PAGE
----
The "Three Times a Sequel" Discs of the Week:
Steven Soderbergh's third hip-slick casino heist romp delivers another
complex caper with an "old Hollywood" feel. Handsome high-rolling
rogues George Clooney, Matt Damon and Brad Pitt learn that revenge is a
dish best served with a few aces (plus electronic security
gee-wizardry) up your well-creased sleeve. All with Al Pacino as the
bad guy, Elliott Gould in a coma, and Ellen Barkin, Eddie Izzard,
Bernie Mac, Casey Affleck, Scott Caan, Don Cheadle, Carl Reiner and
Vincent Cassel on board. The first one is still the best, but this one
-- even though its plot details are as preposterous as a Wile E. Coyote
scheme -- is better than the second. It's another good-looking spin of
a now-familiar wheel, pleasantly backed once again by David Holmes'
snappy Rat Pack-evoking score.
Ocean's Thirteen is now available individually or packaged
with its two predecessors in an "Ocean's" three-pack set. You can
choose from multiple editions: widescreen, full-screen, combo DVD/HD
DVD, and Blu-ray. The extras bring us additional scenes, a Jerry
Weintraub tour of the casino and a documentary on Las Vegas.
the Third (Paramount Home Video/Dreamworks)
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The jolly green corporate icon is back, this time going all "meta"
(rather tiresomely) with King Arthur and his knights. Eddie Murphy
plays an ass. Again. Mike Myers and Cameron Diaz return too, of course,
dragging Antonio Banderas, Rupert Everett, Justin Timberlake, Julie
Andrews, John Cleese and Eric Idle through the plodding and witless
plot that will likely try the patience of even the tots hugging their
Extras: cast audio commentary, three additional scenes, "Donkey
Dance" with Donkey giving step-by-step instructions, "Shrek's Guide to
Parenthood," music videos, four trailers, interactive games, four
DVD-ROM features and more. Audio options include Dolby Digital 5.1 and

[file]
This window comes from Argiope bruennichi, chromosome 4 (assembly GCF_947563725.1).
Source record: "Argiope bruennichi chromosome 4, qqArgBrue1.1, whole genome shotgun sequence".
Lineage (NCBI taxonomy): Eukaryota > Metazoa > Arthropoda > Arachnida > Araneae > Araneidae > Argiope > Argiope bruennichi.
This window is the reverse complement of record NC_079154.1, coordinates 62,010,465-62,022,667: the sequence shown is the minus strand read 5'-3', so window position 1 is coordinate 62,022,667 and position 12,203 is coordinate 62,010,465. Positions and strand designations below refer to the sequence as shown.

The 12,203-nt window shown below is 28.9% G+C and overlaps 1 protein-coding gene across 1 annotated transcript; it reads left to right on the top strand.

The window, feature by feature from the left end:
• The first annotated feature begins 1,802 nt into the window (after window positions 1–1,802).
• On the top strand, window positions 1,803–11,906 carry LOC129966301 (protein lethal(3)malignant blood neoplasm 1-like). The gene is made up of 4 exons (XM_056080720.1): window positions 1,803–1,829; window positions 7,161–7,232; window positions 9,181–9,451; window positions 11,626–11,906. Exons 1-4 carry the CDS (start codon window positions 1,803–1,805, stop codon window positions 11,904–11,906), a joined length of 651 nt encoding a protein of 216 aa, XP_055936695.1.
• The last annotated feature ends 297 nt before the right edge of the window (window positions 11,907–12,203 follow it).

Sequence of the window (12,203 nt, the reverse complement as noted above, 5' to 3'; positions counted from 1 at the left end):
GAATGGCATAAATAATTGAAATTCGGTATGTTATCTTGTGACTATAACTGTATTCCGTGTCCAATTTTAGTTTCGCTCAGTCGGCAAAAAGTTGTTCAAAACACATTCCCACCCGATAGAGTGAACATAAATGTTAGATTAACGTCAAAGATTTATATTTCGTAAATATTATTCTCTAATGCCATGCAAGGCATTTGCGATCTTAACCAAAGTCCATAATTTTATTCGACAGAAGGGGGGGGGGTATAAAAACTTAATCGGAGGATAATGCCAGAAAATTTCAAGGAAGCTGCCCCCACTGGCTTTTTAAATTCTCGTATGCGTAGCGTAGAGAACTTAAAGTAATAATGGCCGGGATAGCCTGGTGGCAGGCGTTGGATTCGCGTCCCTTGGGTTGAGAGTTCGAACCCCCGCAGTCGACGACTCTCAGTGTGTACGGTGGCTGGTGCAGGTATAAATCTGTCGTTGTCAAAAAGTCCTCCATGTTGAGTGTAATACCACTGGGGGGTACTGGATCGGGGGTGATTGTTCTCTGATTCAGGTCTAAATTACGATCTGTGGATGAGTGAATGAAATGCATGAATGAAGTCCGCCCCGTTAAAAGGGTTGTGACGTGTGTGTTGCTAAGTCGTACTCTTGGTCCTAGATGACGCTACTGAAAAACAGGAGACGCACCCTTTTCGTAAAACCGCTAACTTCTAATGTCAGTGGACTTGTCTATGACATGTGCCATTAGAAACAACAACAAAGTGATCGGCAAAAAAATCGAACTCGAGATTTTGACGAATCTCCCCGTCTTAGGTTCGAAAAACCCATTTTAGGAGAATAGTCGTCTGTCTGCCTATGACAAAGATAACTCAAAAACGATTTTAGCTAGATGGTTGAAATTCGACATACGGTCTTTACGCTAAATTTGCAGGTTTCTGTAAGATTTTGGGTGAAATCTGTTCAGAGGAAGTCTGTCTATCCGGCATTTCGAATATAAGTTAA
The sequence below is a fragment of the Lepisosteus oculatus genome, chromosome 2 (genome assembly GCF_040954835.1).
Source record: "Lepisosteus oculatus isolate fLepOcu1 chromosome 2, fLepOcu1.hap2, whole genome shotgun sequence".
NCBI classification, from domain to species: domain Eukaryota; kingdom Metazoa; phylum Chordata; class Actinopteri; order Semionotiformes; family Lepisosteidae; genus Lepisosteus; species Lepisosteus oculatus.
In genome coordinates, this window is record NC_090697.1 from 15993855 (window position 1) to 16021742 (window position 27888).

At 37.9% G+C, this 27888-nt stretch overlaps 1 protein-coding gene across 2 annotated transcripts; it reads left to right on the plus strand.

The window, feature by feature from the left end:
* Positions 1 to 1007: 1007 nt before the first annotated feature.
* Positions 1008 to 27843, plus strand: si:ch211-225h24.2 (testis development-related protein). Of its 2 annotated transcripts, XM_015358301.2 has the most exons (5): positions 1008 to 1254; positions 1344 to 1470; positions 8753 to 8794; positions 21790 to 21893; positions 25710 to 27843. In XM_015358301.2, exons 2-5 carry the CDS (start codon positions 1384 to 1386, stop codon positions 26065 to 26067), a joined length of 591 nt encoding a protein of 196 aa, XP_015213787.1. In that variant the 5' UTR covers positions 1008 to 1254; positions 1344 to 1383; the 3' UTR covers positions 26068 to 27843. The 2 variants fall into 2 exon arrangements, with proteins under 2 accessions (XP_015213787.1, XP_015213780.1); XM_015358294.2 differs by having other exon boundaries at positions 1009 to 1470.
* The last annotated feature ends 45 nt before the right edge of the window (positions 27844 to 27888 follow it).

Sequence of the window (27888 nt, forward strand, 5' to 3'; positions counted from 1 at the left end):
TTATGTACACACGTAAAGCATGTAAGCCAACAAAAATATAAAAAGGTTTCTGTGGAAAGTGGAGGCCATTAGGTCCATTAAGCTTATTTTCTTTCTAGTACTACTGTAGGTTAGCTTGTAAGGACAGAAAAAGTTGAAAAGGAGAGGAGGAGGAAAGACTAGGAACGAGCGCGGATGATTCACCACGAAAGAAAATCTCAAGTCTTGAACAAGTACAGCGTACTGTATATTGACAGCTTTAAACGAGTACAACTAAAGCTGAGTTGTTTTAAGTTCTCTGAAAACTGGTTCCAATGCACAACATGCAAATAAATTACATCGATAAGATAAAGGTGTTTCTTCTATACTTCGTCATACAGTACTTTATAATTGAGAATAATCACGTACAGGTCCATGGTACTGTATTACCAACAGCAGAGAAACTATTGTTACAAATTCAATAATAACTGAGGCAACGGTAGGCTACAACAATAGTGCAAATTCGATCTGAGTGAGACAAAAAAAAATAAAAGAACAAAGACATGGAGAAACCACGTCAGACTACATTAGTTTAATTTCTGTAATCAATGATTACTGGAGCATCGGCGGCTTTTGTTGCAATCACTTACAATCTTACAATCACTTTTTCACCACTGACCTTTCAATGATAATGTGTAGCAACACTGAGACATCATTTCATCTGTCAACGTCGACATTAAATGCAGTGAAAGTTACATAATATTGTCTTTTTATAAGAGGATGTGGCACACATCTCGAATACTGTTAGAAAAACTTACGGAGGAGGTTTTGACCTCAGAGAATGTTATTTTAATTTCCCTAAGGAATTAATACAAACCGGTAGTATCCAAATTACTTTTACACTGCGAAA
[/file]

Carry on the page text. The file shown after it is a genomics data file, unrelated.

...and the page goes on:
2.0 Surround, with language options that include (pretty cool) Arabic.
Available in widescreen, full-screen and HD DVD editions.
The "Bio Pick" Disc of the Week:
Grace (20th Century Fox Home Entertainment)
Director Michael Apted's inspiring and still-relevant 2006 film about
the campaign against the slave trade in 19th-century Britain, led by
social reformer William Wilberforce (Ioan Gruffudd), who was
responsible for steering anti-slave trade legislation through the
British parliament. The title comes from the hymn "Amazing Grace," and
the film also recounts former slave ship captain John Newton (Albert
Finney) writing the hymn. With Rufus Sewell, Youssou N'Dour, Romola
Garai and Michael Gambon. It's a bit slow-moving, but it's a class act.
And it's a reminder of days when politicians actually strove to achieve
good, noble and politically dangerous things for people who didn't even
vote for them.
DVD extras include commentary from Apted and Gruffudd, "behind the
scenes" and "making of" featurettes, and a music video.
The "I [heart] Criterion" Disc of the Week:
Berlin Alexanderplatz (The Criterion Collection)
Rainer Werner Fassbinder's wildly controversial fifteen-hour-plus
television mini-series, originally broadcast in 1980 and based on
Alfred Doblin's great modernist novel, is the crowning achievement of a
prolific director who, at age thirty-four, had already made forty
films. Fassbinder's immersive epic, restored in 2006 and now available
on DVD in the U.S. for the first time, follows the hulking, childlike
ex-convict Franz Biberkopf (Gunter Lamprecht) as he attempts to "become
an honest soul" amid the corrosive urban landscape of Weimar-era
Germany. With equal parts cynicism and humanity, Fassbinder details a
mammoth portrait of a common man struggling to survive in a viciously
Criterion's seven-disc set includes a new high-definition digital
transfer from the 2006 restoration by the Fassbinder Foundation and
Bavaria Media, supervised and approved by director of photography Xaver
Schwarzenberger. It's in German with a new and improved English
As usual, Criterion loads the basket with first-rate bonus material
-- two new documentaries by Fassbinder Foundation president Juliane
Lorenz; one featuring interviews with the cast and crew; the other on
the restoration (totaling 97 minutes); Hans-Dieter Hartl's 1980
documentary Notes on the Making of "Berlin Alexanderplatz";
Phil Jutzi's 1931 film of the same story from a screenplay co-written
by Doblin himself; and a new video interview with Peter Jelavich,
author of Berlin Alexanderplatz: Radio, Film, and the Death of
Weimar Culture. The DVD case comes with a 72-page booklet
containing stills, Fassbinder's impressions of the original novel, an
appreciation by filmmaker Tom Tykwer, a Q&A with cinematographer
Xaver Schwarzenberger, and more.
about more new DVDs.